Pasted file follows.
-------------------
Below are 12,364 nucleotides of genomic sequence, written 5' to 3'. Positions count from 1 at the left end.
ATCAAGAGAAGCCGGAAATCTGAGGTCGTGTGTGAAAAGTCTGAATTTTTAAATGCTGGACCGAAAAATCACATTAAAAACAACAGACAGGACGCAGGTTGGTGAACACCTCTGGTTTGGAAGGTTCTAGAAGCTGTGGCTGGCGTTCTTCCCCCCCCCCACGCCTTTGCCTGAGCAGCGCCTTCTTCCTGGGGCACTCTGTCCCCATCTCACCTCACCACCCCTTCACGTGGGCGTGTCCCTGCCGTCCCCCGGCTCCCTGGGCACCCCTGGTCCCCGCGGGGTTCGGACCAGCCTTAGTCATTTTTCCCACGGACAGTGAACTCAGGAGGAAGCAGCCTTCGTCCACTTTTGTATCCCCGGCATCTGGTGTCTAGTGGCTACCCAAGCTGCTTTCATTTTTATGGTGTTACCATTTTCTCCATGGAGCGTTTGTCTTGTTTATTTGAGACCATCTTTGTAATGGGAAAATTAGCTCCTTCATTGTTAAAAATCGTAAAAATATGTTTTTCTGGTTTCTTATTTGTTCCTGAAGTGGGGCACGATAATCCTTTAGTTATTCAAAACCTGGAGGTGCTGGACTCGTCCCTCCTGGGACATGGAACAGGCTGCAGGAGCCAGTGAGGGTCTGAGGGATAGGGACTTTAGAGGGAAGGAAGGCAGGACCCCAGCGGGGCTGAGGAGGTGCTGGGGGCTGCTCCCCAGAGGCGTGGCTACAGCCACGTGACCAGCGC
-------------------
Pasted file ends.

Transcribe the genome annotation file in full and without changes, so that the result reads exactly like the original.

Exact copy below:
Below are 12,364 nucleotides of genomic sequence, written 5' to 3'. Positions count from 1 at the left end.
ATCAAGAGAAGCCGGAAATCTGAGGTCGTGTGTGAAAAGTCTGAATTTTTAAATGCTGGACCGAAAAATCACATTAAAAACAACAGACAGGACGCAGGTTGGTGAACACCTCTGGTTTGGAAGGTTCTAGAAGCTGTGGCTGGCGTTCTTCCCCCCCCCCACGCCTTTGCCTGAGCAGCGCCTTCTTCCTGGGGCACTCTGTCCCCATCTCACCTCACCACCCCTTCACGTGGGCGTGTCCCTGCCGTCCCCCGGCTCCCTGGGCACCCCTGGTCCCCGCGGGGTTCGGACCAGCCTTAGTCATTTTTCCCACGGACAGTGAACTCAGGAGGAAGCAGCCTTCGTCCACTTTTGTATCCCCGGCATCTGGTGTCTAGTGGCTACCCAAGCTGCTTTCATTTTTATGGTGTTACCATTTTCTCCATGGAGCGTTTGTCTTGTTTATTTGAGACCATCTTTGTAATGGGAAAATTAGCTCCTTCATTGTTAAAAATCGTAAAAATATGTTTTTCTGGTTTCTTATTTGTTCCTGAAGTGGGGCACGATAATCCTTTAGTTATTCAAAACCTGGAGGTGCTGGACTCGTCCCTCCTGGGACATGGAACAGGCTGCAGGAGCCAGTGAGGGTCTGAGGGATAGGGACTTTAGAGGGAAGGAAGGCAGGACCCCAGCGGGGCTGAGGAGGTGCTGGGGGCTGCTCCCCAGAGGCGTGGCTACAGCCACGTGACCAGCGC